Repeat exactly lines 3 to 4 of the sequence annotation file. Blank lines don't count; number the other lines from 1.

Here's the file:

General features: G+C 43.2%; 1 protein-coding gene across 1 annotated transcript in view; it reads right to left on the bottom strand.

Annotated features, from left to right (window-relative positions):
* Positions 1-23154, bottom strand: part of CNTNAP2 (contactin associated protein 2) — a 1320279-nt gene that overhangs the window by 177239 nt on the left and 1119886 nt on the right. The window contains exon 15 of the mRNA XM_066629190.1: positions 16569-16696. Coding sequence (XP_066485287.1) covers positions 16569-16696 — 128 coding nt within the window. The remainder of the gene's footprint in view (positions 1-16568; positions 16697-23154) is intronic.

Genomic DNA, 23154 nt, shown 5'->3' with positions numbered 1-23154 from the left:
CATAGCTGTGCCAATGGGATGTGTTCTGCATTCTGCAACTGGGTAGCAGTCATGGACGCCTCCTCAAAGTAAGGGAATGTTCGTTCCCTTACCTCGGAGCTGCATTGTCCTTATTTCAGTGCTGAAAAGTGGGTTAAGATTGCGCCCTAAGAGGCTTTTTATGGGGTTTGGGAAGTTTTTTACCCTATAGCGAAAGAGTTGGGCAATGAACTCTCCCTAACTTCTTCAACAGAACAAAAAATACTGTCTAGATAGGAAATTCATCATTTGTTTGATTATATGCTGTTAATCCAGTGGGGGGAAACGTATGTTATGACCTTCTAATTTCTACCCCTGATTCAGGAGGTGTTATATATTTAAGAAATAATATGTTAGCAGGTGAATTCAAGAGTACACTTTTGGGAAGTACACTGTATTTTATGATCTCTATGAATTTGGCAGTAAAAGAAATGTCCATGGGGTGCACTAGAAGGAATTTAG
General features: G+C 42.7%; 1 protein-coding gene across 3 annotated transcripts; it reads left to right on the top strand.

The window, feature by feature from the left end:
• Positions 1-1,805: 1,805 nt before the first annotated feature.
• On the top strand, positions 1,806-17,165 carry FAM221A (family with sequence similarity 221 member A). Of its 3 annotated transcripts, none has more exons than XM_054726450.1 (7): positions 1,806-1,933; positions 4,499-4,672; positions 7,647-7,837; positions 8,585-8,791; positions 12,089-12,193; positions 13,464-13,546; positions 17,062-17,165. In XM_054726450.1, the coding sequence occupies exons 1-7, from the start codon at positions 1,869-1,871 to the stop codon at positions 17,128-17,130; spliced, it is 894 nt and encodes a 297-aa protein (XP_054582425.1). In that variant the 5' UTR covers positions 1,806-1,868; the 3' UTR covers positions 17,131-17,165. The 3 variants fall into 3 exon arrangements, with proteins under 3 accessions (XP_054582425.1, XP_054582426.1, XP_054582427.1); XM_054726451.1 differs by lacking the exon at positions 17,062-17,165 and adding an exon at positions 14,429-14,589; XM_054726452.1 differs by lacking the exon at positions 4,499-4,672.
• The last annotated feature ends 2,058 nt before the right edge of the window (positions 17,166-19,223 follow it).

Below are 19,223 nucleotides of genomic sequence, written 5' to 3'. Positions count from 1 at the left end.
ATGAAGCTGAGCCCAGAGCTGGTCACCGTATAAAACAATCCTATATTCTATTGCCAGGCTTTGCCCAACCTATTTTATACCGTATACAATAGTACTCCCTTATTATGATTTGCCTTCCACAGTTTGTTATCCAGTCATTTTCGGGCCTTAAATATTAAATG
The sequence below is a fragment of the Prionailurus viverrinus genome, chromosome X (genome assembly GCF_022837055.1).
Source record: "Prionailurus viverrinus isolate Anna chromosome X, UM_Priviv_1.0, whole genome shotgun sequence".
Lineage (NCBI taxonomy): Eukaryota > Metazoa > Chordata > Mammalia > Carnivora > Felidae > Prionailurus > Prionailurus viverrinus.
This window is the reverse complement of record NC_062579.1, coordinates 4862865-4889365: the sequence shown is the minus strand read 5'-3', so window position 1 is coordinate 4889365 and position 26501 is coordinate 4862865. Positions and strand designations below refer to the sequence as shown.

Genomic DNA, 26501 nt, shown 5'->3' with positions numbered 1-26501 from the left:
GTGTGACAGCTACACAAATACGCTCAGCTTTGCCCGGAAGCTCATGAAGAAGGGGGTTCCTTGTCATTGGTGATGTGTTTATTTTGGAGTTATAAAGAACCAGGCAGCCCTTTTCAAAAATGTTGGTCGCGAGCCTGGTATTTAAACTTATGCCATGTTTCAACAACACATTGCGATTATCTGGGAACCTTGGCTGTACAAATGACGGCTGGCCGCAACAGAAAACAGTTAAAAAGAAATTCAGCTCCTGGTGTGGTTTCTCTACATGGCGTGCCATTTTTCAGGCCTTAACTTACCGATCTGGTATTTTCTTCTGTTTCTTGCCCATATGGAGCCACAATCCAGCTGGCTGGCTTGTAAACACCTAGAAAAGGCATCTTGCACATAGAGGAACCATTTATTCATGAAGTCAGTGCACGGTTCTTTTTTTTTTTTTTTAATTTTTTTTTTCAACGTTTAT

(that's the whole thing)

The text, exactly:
* Positions 1-23154, bottom strand: part of CNTNAP2 (contactin associated protein 2) — a 1320279-nt gene that overhangs the window by 177239 nt on the left and 1119886 nt on the right. The window contains exon 15 of the mRNA XM_066629190.1: positions 16569-16696. Coding sequence (XP_066485287.1) covers positions 16569-16696 — 128 coding nt within the window. The remainder of the gene's footprint in view (positions 1-16568; positions 16697-23154) is intronic.

Genomic DNA, 23154 nt, shown 5'->3' with positions numbered 1-23154 from the left: